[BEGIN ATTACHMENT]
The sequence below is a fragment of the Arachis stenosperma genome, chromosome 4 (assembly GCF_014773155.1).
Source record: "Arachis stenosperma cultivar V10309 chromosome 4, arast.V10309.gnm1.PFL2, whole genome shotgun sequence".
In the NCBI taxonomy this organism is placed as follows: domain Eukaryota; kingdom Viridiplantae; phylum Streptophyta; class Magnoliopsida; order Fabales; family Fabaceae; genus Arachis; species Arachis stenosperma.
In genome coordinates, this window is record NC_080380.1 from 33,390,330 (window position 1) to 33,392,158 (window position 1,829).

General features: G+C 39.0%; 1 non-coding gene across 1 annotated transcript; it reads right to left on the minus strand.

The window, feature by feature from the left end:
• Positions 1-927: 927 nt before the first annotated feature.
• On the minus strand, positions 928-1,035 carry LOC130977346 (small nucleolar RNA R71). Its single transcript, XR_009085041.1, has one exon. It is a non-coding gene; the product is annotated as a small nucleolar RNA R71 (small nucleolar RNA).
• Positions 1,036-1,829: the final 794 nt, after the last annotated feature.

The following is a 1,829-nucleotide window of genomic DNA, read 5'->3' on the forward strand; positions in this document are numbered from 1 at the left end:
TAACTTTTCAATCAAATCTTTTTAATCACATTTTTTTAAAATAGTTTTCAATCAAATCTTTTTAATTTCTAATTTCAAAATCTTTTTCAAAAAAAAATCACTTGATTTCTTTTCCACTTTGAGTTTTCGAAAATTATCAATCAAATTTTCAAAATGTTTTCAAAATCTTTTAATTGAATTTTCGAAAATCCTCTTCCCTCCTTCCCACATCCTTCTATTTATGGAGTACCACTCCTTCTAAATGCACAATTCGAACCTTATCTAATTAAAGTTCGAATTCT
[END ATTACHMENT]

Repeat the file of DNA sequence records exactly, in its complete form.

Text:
The sequence below is a fragment of the Arachis stenosperma genome, chromosome 4 (assembly GCF_014773155.1).
Source record: "Arachis stenosperma cultivar V10309 chromosome 4, arast.V10309.gnm1.PFL2, whole genome shotgun sequence".
In the NCBI taxonomy this organism is placed as follows: domain Eukaryota; kingdom Viridiplantae; phylum Streptophyta; class Magnoliopsida; order Fabales; family Fabaceae; genus Arachis; species Arachis stenosperma.
In genome coordinates, this window is record NC_080380.1 from 33,390,330 (window position 1) to 33,392,158 (window position 1,829).

General features: G+C 39.0%; 1 non-coding gene across 1 annotated transcript; it reads right to left on the minus strand.

The window, feature by feature from the left end:
• Positions 1-927: 927 nt before the first annotated feature.
• On the minus strand, positions 928-1,035 carry LOC130977346 (small nucleolar RNA R71). Its single transcript, XR_009085041.1, has one exon. It is a non-coding gene; the product is annotated as a small nucleolar RNA R71 (small nucleolar RNA).
• Positions 1,036-1,829: the final 794 nt, after the last annotated feature.

The following is a 1,829-nucleotide window of genomic DNA, read 5'->3' on the forward strand; positions in this document are numbered from 1 at the left end:
TAACTTTTCAATCAAATCTTTTTAATCACATTTTTTTAAAATAGTTTTCAATCAAATCTTTTTAATTTCTAATTTCAAAATCTTTTTCAAAAAAAAATCACTTGATTTCTTTTCCACTTTGAGTTTTCGAAAATTATCAATCAAATTTTCAAAATGTTTTCAAAATCTTTTAATTGAATTTTCGAAAATCCTCTTCCCTCCTTCCCACATCCTTCTATTTATGGAGTACCACTCCTTCTAAATGCACAATTCGAACCTTATCTAATTAAAGTTCGAATTCT